What came in the way of an Opposition victory was the BJP’s electoral strategy to sub-divide backward communities into backward, most backward, and extremely backward. The BJP framed policies for each caste according to this during and before elections. (It began when Rajnath Singh was chief minister of Uttar Pradesh.) Accordingly, castes like Kashyap, Kevat, Mallah, Nat, etc., were deemed extremely backward, whereas the Lodh, Kachhi-Kushwaha, Gadaria, Pal, Baghel, Maurya, and others were placed among the most backward, and the Yadav, Yaduvanshiya, Patels, etc. were kept under the [least] backward category. To woo the members of the first two categories, it formed outfits like the Matti Kala Board, Kesh Kala Board, and Vishwakarma Board and appointed members of each caste to head them. Such ‘events’ by a party that claims to represent Hindus as a monolith were attacked by the parties accused of representing “caste” interests throughout the last Assembly election campaign. Clearly, the charge needs to be levelled more vociferously in the run-up to the 2024  election. 

Finally, many extremely backward and most backward classes make a living from skilled trades, and need markets to sell their products. Their biggest fear, especially in villages of Uttar Pradesh, is of losing their small land holdings to muscle-men. This explains their hunger for greater political participation and need to align with a powerful political force. Unfortunately for Akhilesh Yadav, reservation is not their biggest priority. Though considered fence-sitters in terms of voting, the most- and extremely-backward sections have helped swing the saffron party to power multiple times, especially when swept up in waves of Hindutva nationalism or Modi’s claims to OBC identity, due to these fears.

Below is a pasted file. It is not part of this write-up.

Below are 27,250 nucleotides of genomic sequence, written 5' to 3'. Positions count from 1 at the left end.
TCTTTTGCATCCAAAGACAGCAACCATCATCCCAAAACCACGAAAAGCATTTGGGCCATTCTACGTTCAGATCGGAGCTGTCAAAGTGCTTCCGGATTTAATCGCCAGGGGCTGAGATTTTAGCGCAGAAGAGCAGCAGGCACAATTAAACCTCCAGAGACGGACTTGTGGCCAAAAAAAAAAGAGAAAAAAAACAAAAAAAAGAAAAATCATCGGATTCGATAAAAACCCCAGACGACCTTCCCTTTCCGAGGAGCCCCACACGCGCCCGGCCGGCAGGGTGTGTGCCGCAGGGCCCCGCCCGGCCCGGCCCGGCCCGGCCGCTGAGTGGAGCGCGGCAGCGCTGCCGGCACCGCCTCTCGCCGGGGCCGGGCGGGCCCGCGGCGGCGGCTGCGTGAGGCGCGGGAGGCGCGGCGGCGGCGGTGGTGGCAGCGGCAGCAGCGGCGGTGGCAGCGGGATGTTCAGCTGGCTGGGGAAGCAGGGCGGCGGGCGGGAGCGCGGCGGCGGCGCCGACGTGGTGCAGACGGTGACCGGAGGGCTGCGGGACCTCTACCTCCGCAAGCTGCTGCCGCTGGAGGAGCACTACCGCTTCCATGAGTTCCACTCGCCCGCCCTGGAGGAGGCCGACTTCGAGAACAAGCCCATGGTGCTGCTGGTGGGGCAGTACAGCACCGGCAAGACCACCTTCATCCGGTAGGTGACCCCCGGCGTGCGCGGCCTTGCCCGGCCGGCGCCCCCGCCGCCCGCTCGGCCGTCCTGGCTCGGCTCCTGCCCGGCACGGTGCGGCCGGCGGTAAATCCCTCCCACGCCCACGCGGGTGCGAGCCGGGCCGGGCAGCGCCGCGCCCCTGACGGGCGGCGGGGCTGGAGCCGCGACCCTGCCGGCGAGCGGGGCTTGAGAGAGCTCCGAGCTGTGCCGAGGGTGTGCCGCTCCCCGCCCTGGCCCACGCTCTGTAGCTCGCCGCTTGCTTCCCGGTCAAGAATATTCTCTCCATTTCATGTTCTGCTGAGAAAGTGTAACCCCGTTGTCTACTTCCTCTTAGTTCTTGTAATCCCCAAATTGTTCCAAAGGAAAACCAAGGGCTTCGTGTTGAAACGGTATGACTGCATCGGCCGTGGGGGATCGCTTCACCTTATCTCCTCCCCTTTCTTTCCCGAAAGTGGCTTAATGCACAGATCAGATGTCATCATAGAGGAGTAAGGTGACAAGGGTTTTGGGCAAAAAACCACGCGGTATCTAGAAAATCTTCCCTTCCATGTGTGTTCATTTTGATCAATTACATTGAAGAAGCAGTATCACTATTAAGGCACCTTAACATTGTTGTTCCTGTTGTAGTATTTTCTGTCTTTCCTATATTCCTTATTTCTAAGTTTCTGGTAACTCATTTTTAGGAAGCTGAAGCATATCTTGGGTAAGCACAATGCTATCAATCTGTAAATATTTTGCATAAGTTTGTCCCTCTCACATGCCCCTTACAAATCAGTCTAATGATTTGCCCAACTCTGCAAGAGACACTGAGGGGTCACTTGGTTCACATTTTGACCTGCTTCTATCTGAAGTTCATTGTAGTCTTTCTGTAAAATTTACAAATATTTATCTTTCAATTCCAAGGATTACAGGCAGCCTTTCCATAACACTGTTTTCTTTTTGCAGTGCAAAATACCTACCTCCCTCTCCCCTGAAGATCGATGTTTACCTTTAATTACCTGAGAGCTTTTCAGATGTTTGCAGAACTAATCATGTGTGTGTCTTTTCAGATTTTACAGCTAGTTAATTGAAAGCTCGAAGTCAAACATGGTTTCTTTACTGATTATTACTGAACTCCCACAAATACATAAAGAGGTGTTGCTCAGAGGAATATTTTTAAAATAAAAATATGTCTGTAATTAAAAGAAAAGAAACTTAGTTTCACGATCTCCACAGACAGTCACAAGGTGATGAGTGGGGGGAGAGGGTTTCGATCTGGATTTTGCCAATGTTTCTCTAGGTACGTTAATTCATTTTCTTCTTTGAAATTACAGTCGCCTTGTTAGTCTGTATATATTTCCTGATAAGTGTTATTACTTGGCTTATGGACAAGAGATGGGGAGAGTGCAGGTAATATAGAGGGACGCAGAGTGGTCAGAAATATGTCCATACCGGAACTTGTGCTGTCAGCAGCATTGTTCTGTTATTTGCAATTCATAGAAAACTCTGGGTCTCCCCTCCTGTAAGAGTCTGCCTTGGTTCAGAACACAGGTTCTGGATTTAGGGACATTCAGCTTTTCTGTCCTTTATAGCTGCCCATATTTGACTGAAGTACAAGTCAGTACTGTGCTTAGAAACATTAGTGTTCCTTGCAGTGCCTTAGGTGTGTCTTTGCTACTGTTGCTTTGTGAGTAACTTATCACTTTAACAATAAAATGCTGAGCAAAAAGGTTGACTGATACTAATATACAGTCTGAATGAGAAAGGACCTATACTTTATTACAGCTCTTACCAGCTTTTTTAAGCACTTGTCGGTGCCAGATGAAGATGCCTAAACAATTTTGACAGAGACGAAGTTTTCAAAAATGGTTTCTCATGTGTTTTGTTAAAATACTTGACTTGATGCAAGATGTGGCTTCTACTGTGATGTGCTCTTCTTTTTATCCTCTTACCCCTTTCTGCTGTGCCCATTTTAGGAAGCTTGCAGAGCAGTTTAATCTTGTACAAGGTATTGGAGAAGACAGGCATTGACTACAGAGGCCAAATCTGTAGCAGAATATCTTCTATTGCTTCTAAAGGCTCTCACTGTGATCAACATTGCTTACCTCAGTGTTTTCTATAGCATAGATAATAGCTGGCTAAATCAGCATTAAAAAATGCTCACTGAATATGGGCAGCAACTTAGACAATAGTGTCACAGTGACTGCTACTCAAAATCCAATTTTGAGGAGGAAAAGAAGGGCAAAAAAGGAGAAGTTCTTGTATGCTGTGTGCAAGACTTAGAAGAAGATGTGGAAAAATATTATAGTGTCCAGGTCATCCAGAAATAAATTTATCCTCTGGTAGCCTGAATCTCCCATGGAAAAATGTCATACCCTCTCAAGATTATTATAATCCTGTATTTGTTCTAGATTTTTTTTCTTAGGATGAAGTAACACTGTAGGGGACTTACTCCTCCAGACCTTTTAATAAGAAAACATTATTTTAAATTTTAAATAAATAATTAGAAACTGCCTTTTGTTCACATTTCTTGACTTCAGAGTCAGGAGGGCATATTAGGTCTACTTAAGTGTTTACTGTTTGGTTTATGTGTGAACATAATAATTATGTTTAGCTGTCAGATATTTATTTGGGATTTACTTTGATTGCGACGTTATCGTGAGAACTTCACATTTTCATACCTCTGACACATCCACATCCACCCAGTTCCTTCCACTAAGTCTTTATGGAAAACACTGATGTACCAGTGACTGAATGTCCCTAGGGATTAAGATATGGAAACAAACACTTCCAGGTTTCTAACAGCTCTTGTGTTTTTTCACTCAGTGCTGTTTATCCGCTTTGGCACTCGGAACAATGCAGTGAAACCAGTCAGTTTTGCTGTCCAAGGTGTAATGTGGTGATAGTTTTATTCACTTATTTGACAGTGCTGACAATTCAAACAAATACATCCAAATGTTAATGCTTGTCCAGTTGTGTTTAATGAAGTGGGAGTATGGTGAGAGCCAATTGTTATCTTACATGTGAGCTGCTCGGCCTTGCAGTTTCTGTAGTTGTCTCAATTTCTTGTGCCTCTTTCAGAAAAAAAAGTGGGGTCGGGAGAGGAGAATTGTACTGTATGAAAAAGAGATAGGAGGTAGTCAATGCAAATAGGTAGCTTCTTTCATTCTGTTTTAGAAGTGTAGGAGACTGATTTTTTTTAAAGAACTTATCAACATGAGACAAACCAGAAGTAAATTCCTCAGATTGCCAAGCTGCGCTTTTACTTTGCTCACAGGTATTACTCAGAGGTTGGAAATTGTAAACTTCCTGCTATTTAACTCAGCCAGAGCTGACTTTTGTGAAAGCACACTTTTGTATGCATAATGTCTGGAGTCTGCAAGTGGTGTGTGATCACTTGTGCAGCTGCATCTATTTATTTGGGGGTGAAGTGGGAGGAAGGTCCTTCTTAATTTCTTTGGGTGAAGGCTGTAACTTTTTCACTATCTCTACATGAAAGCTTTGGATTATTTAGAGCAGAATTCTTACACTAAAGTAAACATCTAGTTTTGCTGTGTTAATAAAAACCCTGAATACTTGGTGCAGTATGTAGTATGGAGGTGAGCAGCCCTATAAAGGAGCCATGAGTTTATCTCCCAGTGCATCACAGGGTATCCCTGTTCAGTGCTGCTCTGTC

If the opposition wants them to join hands with the other backward groups or the Dalits, it must make the proposition appealing to the most marginalised communities. Not only are their educational attainments almost uniformly low but they also are deprived of the benefits of schemes meant for agriculturists. This, too, is a point which can put the BJP on the spot—how much has it expanded access to primary education (and primary healthcare, for that matter)?

The Samajwadi Party does need the marginalised communities to combine, not as Hindus or against the Muslims, but as backward communities under-served by a party backed by the social elites, Brahmins, Rajputs, Banias or Bhumihars. The government’s free rations during the COVID-19 pandemic left many with injured sense of pride when they were told the rations were a favour, not a right, bestowed on them by their backward class Prime Minister, Narendra Modi. 

The BJP’s narrative is that all benefits meant for the marginalised were captured by the Yadavs and a few others. It was bolstered by the everyday and historical experiences of the weaker sections, who are often oppressed by the land-owning communities. This draws us to the undeniable conclusion that the BJP’s rivals demands for a caste census must accompany real work among the dominant communities to quell historical resentments and end caste subjugation.

The author is an independent journalist. The views are personal.